Dr. Doolittle is not the only one who can talk to the animals. Dog owners talk with their animals, too! You may think your dog will only understand the words that are commands you have trained him to recognize, but your dog is actually as smart as a toddler. Your dog is understanding all kinds of words in his world.
When you speak, he is really listening! Your dog is understanding the meaning of the words you use often. You may notice that when you are talking about dinner, your dog is alert and hopeful that it is his dinner that is about to happen. Your dog is also picking up on your emotions. Your mood and tone are also communicated so that your dog is able to interpret your words and intentions.
Signs Your Pooch Understands Words
You can tell if your dog is listening to you by his reactions when he hears your voice. The same as with speaking to people, the first sign that your dog is listening will be your dog’s attention to you. Does your dog look at you? Lift his ears? Tilt his head? These are all signs that he is paying attention to you and taking in the words that you are communicating to him.
And, just like human speech, the words that you are speaking have a multitude of purposes that your dog is learning and responding to, as well. It may be that your words are associated with commands. In that case, your dog may have been trained to attend and respond based on the rewards you have established.
At other times, you may just be enjoying your dog and sharing the day - saying “Hello”, telling him about your feelings or asking about his feelings and expressing emotions with your words and actions. Your dog is going to attenuate to your words and feelings by coming to you. If you are in a working relationship with your dog, for sporting or work, your words are going to be part of your daily ongoing communication to get the job done and your dog will be watchful to your words and direction.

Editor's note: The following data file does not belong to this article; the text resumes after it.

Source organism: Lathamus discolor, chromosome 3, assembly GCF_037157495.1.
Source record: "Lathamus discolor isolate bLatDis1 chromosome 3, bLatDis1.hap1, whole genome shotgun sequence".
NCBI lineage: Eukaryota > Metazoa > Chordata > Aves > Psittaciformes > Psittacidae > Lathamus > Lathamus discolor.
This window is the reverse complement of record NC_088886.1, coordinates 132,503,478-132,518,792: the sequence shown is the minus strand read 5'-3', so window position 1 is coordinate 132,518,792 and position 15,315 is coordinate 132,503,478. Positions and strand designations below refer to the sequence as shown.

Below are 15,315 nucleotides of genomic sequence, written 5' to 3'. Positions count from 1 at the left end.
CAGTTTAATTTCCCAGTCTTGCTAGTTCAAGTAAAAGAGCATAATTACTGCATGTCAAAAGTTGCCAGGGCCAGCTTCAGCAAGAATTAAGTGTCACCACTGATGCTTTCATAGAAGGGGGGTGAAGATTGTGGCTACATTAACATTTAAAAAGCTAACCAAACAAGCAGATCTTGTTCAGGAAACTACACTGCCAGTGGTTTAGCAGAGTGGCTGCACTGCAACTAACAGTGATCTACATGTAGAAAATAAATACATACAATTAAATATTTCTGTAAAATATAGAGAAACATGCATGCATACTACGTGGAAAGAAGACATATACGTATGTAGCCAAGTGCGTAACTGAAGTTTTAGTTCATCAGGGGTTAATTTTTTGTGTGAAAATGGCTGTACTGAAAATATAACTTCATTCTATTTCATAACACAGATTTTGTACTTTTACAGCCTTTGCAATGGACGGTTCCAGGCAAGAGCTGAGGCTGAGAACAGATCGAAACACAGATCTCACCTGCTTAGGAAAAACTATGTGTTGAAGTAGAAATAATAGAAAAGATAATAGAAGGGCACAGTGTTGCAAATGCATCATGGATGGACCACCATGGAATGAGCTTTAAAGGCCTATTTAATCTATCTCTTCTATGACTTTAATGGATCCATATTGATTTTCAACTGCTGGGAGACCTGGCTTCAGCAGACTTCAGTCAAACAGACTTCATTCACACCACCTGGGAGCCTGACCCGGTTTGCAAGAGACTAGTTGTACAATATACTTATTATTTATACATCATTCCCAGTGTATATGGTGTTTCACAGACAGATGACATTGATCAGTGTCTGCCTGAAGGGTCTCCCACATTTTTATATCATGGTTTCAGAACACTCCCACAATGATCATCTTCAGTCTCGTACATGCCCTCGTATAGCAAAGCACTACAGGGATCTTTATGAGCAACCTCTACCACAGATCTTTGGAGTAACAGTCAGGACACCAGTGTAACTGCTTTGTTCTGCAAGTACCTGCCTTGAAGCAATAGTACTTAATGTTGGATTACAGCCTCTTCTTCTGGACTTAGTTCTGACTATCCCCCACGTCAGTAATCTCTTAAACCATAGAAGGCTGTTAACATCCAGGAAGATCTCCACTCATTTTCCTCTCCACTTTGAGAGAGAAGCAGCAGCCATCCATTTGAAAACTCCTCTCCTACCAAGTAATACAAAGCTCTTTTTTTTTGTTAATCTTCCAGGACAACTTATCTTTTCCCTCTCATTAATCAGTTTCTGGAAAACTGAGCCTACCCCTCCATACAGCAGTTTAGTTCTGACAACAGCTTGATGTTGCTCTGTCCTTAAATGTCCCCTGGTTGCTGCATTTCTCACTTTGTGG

Border Collies are well known for their word recognition abilities. This breed has a long history of having a close working relationship with human commands. Other word-smart breeds include Poodles, German shepherds, Golden Retrievers and Dobermans. Remember that dogs can vary in their word responsiveness based on unique personalities and based on their socialization opportunities.
How Has the Human-Dog Relationship Evolved to Use Language?
In his book, How the Dog Became the Dog, author Mark Derr has hypothesized that ancient man and wolf discovered one another while on the hunt for big game. Humans would follow the wolves who were on the scent of the game and the wolves would benefit from eating the scraps of the kill. As human and animal hunted together, they began to live together and they evolved from this relationship into breed able to communicate and work together.
Other theories conjecture that humans would care for wolf pups and raise them to assist them in the hunt. A recent study did show that puppies reacted to the human voice more than adult dogs, perhaps suggesting pups evolved to be responsive to the sound of the human at a biological level from those early interactions.
Although we do not know, for certain, how the relationship began, we do know that the human-dog relationship began out of needs for survival - to hunt and the benefit of joining with others for survival. Those basis survival instincts remain foundational to our communications with our best buddies.